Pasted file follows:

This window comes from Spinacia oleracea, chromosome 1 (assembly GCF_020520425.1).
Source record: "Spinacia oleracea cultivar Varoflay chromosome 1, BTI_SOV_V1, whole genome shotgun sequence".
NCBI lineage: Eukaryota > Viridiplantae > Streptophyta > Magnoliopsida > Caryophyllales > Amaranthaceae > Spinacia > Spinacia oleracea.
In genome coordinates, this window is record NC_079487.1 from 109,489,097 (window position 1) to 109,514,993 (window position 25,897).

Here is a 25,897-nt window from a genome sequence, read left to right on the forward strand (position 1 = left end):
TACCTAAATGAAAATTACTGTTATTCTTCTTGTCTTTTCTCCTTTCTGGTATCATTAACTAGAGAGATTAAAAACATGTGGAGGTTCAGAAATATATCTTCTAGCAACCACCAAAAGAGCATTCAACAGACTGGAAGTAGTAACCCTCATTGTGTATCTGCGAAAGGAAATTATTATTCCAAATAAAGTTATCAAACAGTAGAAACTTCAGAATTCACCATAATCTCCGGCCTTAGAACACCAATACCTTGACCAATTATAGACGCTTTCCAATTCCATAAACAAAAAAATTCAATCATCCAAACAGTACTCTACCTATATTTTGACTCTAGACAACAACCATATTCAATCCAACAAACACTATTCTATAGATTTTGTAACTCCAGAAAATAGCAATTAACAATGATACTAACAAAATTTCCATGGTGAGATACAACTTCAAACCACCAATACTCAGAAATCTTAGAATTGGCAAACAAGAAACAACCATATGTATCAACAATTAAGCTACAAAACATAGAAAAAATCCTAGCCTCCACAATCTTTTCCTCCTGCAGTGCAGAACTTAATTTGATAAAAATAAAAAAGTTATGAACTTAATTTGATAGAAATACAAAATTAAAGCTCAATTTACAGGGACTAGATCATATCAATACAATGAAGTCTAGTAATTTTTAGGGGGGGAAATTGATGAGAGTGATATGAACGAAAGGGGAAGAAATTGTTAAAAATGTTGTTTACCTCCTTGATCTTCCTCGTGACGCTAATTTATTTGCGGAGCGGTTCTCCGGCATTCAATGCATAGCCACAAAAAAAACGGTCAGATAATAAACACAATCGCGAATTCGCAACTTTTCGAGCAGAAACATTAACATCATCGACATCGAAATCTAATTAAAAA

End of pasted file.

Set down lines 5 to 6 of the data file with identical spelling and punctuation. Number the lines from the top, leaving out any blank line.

Here is a 25,897-nt window from a genome sequence, read left to right on the forward strand (position 1 = left end):
TACCTAAATGAAAATTACTGTTATTCTTCTTGTCTTTTCTCCTTTCTGGTATCATTAACTAGAGAGATTAAAAACATGTGGAGGTTCAGAAATATATCTTCTAGCAACCACCAAAAGAGCATTCAACAGACTGGAAGTAGTAACCCTCATTGTGTATCTGCGAAAGGAAATTATTATTCCAAATAAAGTTATCAAACAGTAGAAACTTCAGAATTCACCATAATCTCCGGCCTTAGAACACCAATACCTTGACCAATTATAGACGCTTTCCAATTCCATAAACAAAAAAATTCAATCATCCAAACAGTACTCTACCTATATTTTGACTCTAGACAACAACCATATTCAATCCAACAAACACTATTCTATAGATTTTGTAACTCCAGAAAATAGCAATTAACAATGATACTAACAAAATTTCCATGGTGAGATACAACTTCAAACCACCAATACTCAGAAATCTTAGAATTGGCAAACAAGAAACAACCATATGTATCAACAATTAAGCTACAAAACATAGAAAAAATCCTAGCCTCCACAATCTTTTCCTCCTGCAGTGCAGAACTTAATTTGATAAAAATAAAAAAGTTATGAACTTAATTTGATAGAAATACAAAATTAAAGCTCAATTTACAGGGACTAGATCATATCAATACAATGAAGTCTAGTAATTTTTAGGGGGGGAAATTGATGAGAGTGATATGAACGAAAGGGGAAGAAATTGTTAAAAATGTTGTTTACCTCCTTGATCTTCCTCGTGACGCTAATTTATTTGCGGAGCGGTTCTCCGGCATTCAATGCATAGCCACAAAAAAAACGGTCAGATAATAAACACAATCGCGAATTCGCAACTTTTCGAGCAGAAACATTAACATCATCGACATCGAAATCTAATTAAAAA